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LONDON (Reuters) - Former Wimbledon runner-up Eugenie Bouchard's slide down the tennis rankings had nothing to do with any eating disorder, the Canadian said on Thursday.
The whole issue was down to a misunderstanding, she said.
Tipped for the very top when she reached the Wimbledon final in 2014, Bouchard endured an alarming loss of form in 2015, and suffered a freak accident at the U.S. Open when she slipped in a locker room and suffered a head injury.
A subsequent court case with the United States Tennis Association (USTA), and a change of coach and management company hardly helped her focus. Then the rumors began of an eating disorder.
"I never said I had an eating disorder -- I don't have one and never have," she said in an interview with broadcaster ESPN.
"That was something I was disappointed to see. I was describing how I would be nervous before matches and have trouble eating, which has happened to me since I was eight years old and playing tournaments.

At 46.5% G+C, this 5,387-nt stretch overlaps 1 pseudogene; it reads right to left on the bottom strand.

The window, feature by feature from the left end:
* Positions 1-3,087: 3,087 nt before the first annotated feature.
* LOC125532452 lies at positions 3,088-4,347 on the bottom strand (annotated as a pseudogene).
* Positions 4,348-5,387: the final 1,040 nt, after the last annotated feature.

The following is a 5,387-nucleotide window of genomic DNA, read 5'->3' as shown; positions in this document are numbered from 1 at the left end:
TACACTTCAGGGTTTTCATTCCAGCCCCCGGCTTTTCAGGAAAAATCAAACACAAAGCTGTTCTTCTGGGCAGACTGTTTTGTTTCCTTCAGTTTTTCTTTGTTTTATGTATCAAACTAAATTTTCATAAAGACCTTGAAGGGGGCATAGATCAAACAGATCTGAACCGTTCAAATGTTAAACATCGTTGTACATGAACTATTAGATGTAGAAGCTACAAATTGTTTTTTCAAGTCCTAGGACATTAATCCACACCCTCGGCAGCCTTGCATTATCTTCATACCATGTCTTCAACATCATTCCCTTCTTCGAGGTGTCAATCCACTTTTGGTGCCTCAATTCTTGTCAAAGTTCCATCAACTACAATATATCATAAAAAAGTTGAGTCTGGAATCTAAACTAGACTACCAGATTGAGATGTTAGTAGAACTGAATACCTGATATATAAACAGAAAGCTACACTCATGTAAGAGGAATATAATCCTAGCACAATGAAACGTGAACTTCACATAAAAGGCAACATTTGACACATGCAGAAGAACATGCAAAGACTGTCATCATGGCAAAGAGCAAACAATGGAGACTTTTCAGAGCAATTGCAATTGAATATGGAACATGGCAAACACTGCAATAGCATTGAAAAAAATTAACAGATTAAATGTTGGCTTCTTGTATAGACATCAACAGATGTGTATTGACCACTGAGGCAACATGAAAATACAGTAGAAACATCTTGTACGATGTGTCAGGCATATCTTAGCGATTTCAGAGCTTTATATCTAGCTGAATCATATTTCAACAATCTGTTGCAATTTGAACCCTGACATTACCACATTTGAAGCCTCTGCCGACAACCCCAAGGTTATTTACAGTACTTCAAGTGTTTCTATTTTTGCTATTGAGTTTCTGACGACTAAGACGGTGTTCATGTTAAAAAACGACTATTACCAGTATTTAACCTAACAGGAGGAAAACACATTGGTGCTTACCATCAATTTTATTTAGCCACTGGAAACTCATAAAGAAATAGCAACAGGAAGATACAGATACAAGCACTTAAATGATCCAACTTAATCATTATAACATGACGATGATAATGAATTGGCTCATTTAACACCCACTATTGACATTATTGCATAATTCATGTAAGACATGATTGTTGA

"It definitely happened more frequently in 2015 but now I am less concerned about what people think.
"Now I worry about me and I can eat a lot."
Bouchard, down at 48th in the rankings after reaching number five in 2014, is still only 22-years-old.
After experiencing a career's worth of highs and lows in such a short period of time, she has now changed her approach.
"What I learned the most last year was to look out for myself and do what's best for me; not worry about what people think or say," she said.
"I was living with a lot of pressure and expectations.
"Now I've adopted a go-for-it attitude. Life is short and the career super short and I want to enjoy it. I took a step back and looked at the big picture: it's tennis, I love it -- it's a beautiful game -- so I want to enjoy it."
Bouchard has not enjoyed the best preparation for Wimbledon, however -- losing to lowly-ranked Belgian Elise Mertens in Den Bosch and winning only one match in Mallorca a week later.
At Eastbourne there were some encouraging signs although she was well beaten by Agnieszka Radwanska.
"I had results that I wasn't satisfied with, so coming into this week I really kind of kicked myself in the butt, told myself to go after it, not have any regrets," she said.
"I live an amazing life, so I just kind of want to make the most of it."
Reporting by Martyn Herman; Editing by Ossian Shine